Simon Yates said that he has bigger ambitions after losing the red leader's jersey on stage 12 of the Vuelta a Espana. The Mitchelton-Scott rider is now sitting second in the overall classification, 3:22 behind the new race leader Jesus Herrada (Cofidis).
Yates has held the jersey since stage 9 and had a slim one-second lead over Alejandro Valverde (Movistar). With three tough mountain stages to come, and perhaps cautious after his Giro d'Italia crack in May, Yates is happy for the team to take a step back heading into the crucial weekend.
"Of course it's not nice to lose it, but I have bigger ambitions. I hope to take it in Madrid, not here. It's still a long way to go," said Yates. "We don't have to control anything for the weekend, a really important part of the race."
In recent days, Mitchelton-Scott have looked reluctant to take on the chase of the breakaway. On Wednesday, Movistar took up the pace setting and brought back danger-man Thibaut Pinot (Groupama-FDJ), who had looked like he might move into the race lead after getting into the day's breakaway. It was a brutally quick day and the team decided that while they would try to keep the gap reasonable, they weren't going to bust a gut taking the break back.
"We had a plan anyway to ride, but we weren't going to force it. We didn't really try to force who was in the break and who wasn't or it would've been another day like yesterday. There's a big weekend coming up, we need to save as much energy as possible," Yates explained.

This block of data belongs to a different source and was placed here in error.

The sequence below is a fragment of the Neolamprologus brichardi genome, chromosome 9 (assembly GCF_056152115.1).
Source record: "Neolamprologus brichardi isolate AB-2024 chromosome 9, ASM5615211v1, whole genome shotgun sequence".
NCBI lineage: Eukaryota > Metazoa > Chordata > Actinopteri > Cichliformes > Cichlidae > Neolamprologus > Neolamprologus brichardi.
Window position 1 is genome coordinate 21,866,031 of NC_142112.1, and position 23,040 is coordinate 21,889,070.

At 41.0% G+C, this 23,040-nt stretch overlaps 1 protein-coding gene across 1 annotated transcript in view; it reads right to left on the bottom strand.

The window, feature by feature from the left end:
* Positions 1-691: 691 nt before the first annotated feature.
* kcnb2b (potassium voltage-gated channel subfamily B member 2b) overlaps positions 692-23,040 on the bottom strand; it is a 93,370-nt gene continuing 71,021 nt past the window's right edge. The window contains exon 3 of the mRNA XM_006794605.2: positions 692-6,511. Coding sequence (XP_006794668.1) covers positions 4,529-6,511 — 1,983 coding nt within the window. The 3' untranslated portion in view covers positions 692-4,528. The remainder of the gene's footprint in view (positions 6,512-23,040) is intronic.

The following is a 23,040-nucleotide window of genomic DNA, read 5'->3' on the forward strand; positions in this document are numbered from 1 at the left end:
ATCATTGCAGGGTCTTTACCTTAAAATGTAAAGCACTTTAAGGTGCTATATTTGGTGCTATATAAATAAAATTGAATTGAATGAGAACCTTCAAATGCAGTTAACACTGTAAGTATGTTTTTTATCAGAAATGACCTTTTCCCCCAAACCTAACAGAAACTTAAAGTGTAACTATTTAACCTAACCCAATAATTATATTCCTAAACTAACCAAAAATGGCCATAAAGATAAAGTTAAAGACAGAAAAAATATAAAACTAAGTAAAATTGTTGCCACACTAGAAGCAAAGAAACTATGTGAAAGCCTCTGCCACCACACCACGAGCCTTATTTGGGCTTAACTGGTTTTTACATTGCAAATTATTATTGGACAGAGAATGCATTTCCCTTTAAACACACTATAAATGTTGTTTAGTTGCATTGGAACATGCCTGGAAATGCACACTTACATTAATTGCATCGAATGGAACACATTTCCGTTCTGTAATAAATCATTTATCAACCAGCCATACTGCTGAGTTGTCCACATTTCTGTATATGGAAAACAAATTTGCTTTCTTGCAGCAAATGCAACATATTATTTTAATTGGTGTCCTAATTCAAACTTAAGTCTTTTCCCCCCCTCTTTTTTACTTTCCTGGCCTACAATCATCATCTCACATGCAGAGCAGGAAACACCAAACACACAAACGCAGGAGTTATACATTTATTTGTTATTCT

Herrada is not among the general classification favourites, but he is also not one to be taken too lightly. The 28-year-old is a two-time Spanish road champion and previously won the young rider competition at the Tour de Romandie. The next three stages are going to be a very tough challenge for all the GC contenders with three consecutive summit finishes.
Aside from Herrada's substantial lead, it is still extremely close in the overall standings with less than a minute separating second and 11th. Yates is feeling good but admits it is hard to really tell how his rivals are going with so few proper GC days until now.
"I feel good. It's hard today because compared to the Giro we've only had two GC days, but in the Giro it was since day one. It's day 12, we already had three or four major days and there were gaps already [at the Giro], here we only had two days," he said.
Born in Ireland to a cycling family and later moved to the Isle of Man, so there was no surprise when I got into the sport. Studied sports journalism at university before going on to do a Masters in sports broadcast. After university I spent three months interning at Eurosport, where I covered the Tour de France. In 2012 I started at Procycling Magazine, before becoming the deputy editor of Procycling Week. I then joined Cyclingnews, in December 2013.
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